What about women in their 20s who may have just landed their first job and have a desire to work overseas? Kavita said that for those who “want to be where the rubber hits the road” the first step is to master the basics. “When you do core job well, that builds trust and confidence [with managers],” she said.

Kavita also noted that transferable skills can be gained at home offices. For example, contributing to a proposal means coordinating with multiple departments and stakeholders. This builds transferable skillsets that also apply to how country program offices operate.

4. What Recommendations Would You Make to Ensure Diversity in Leadership?

Some donors may assume that men will fill the roles of COPs because they meet the high criteria of having decades of experience. “It is a vicious cycle for women trying to gain that experience,” Christel said. But Christel insisted that the cycle can be broken by changing perceptions around how to define that experience. “I wouldn’t say 15 or 20 years of management experience is needed,” she said. “When you have proved your skills, even outside of development, they come into play.”

Years of experience are not all it takes to do the job. Kavita called for getting the word out about qualified female candidates. “As USAID talks about integrating gender in projects, it’s a good time for the donor to look at that,” she said.

5. What Can Be Done to Promote Local Women for the Role of COP?

Some programs arrange with the donor to intentionally transition from a foreign national COP to a local COP after the first year or two of implementation. However, when that arrangement doesn’t exist, COPs can still leverage their influence with the donor to make a transition happen.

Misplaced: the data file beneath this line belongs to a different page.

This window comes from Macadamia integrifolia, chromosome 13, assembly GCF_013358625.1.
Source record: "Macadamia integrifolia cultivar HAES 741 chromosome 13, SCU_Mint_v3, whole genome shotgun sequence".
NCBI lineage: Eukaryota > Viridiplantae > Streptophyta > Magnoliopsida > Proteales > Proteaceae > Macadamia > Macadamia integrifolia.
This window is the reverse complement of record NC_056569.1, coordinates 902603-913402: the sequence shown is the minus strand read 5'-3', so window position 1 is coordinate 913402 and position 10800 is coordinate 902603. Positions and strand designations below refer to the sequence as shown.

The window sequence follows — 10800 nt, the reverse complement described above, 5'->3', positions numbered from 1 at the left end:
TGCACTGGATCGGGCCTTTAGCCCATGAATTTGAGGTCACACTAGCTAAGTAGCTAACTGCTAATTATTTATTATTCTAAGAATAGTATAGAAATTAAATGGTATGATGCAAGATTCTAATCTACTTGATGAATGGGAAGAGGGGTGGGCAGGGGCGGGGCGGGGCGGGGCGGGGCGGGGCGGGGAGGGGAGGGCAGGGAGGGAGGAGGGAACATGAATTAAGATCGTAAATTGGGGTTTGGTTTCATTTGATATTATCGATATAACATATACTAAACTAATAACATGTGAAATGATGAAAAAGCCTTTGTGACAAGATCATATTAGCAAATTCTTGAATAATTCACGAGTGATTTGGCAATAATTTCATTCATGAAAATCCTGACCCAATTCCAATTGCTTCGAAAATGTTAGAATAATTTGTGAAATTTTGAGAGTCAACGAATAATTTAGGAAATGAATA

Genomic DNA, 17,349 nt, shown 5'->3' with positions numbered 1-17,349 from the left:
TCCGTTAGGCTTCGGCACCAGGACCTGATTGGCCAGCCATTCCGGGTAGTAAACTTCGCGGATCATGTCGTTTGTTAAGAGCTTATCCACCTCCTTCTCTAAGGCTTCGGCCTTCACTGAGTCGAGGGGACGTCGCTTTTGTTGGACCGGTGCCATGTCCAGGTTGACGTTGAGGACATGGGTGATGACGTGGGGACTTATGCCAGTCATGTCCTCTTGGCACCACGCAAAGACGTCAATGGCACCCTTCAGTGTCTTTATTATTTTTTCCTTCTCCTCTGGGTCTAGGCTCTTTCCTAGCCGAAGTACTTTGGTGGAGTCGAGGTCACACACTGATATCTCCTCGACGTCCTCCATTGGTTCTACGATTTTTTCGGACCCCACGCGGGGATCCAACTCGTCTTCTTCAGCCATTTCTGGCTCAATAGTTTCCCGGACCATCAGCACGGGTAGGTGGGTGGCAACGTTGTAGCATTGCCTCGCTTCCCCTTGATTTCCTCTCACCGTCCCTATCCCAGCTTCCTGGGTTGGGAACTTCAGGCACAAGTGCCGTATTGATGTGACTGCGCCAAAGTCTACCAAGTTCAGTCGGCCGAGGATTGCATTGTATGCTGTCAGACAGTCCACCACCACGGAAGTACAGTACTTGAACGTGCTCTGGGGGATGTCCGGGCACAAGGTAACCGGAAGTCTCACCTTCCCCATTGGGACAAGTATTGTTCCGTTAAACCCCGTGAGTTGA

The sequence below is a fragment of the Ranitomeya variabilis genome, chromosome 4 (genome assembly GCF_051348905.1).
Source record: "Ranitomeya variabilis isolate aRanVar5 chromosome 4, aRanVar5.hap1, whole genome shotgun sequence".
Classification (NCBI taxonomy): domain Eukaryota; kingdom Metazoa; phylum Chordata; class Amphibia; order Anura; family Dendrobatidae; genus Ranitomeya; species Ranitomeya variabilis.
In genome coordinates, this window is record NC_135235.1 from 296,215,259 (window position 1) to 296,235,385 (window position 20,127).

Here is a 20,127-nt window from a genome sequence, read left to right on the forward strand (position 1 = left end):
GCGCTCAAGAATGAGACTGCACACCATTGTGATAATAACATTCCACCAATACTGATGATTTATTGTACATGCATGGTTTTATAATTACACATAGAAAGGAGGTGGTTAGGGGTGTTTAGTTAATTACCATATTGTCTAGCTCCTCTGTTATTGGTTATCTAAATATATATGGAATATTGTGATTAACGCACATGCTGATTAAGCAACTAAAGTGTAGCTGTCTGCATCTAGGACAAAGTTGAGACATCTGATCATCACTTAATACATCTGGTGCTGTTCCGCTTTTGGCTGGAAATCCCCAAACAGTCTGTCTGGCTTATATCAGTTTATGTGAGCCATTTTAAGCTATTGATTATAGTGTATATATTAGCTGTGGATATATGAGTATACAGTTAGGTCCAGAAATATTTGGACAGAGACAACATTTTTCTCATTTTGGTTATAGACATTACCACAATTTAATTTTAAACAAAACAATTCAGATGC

“If you’re a COP in that role and see [local] talent, think about positioning that person in front of the donor,” Kavita said. “It’s about giving up some of your power in that role to let someone else shine. It requires a plan. It requires active intention and engagement between you and your company.”

Today, many donors, including USAID through its Journey to Self-Reliance framework, are moving toward empowering national staff to lead programs. 

What other questions or advice for rising female leaders do you have? Please comment below.

About the Panelists

Georgia Beans is a vice president of quality and compliance at ACDI/VOCA. She served as chief of party for an ACDI/VOCA-implemented program in Sierra Leone.  Prior to joining ACDI/VOCA, she served as a country director in Tanzania and Cambodia. Since launching her career in global development in 1991, Georgia has seen many changes in the international community that are positive for women’s pathways to leadership. 

Kavita Chambery is a senior director at ACDI/VOCA who oversees a portfolio of projects in East Africa. She has worked in global development for more than 15 years, beginning her career at Chemonics International and later at DAI. She has been with ACDI/VOCA for more than seven years.  

Christel Tshikudi is chief of party of the Feed the Future Ghana Agricultural Development and Value Chain Enhancement II (ADVANCE II) Project, funded by USAID and implemented by ACDI/VOCA. Previously, she served as a senior director of inclusive market systems at ACDI/VOCA’s home office in Washington, D.C. Christel also served as a deputy program director in Zambia and regional operations manager in West Africa for ACDI/VOCA. 

The session was facilitated by Jenn Williamson, managing director of gender and social inclusion at ACDI/VOCA.